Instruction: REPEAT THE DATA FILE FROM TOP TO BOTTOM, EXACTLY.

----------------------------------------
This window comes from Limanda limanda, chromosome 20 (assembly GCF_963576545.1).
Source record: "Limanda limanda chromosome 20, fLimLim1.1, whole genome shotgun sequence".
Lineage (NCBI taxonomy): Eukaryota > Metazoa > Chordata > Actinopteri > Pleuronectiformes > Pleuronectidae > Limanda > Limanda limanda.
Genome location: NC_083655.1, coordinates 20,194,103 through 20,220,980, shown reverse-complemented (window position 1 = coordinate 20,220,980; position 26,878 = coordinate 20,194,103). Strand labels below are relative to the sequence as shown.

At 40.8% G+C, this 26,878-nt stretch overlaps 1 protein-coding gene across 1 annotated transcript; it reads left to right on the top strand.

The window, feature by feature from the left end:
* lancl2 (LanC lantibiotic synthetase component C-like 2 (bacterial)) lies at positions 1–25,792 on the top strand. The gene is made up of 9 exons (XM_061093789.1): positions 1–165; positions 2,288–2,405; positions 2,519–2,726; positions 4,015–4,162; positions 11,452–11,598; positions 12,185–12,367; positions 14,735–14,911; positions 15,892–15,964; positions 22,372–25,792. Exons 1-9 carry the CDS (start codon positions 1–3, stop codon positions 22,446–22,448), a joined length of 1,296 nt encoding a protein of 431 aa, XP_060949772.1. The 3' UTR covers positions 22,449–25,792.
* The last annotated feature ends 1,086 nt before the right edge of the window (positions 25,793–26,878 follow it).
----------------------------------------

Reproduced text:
This window comes from Limanda limanda, chromosome 20 (assembly GCF_963576545.1).
Source record: "Limanda limanda chromosome 20, fLimLim1.1, whole genome shotgun sequence".
Lineage (NCBI taxonomy): Eukaryota > Metazoa > Chordata > Actinopteri > Pleuronectiformes > Pleuronectidae > Limanda > Limanda limanda.
Genome location: NC_083655.1, coordinates 20,194,103 through 20,220,980, shown reverse-complemented (window position 1 = coordinate 20,220,980; position 26,878 = coordinate 20,194,103). Strand labels below are relative to the sequence as shown.

At 40.8% G+C, this 26,878-nt stretch overlaps 1 protein-coding gene across 1 annotated transcript; it reads left to right on the top strand.

The window, feature by feature from the left end:
* lancl2 (LanC lantibiotic synthetase component C-like 2 (bacterial)) lies at positions 1–25,792 on the top strand. The gene is made up of 9 exons (XM_061093789.1): positions 1–165; positions 2,288–2,405; positions 2,519–2,726; positions 4,015–4,162; positions 11,452–11,598; positions 12,185–12,367; positions 14,735–14,911; positions 15,892–15,964; positions 22,372–25,792. Exons 1-9 carry the CDS (start codon positions 1–3, stop codon positions 22,446–22,448), a joined length of 1,296 nt encoding a protein of 431 aa, XP_060949772.1. The 3' UTR covers positions 22,449–25,792.
* The last annotated feature ends 1,086 nt before the right edge of the window (positions 25,793–26,878 follow it).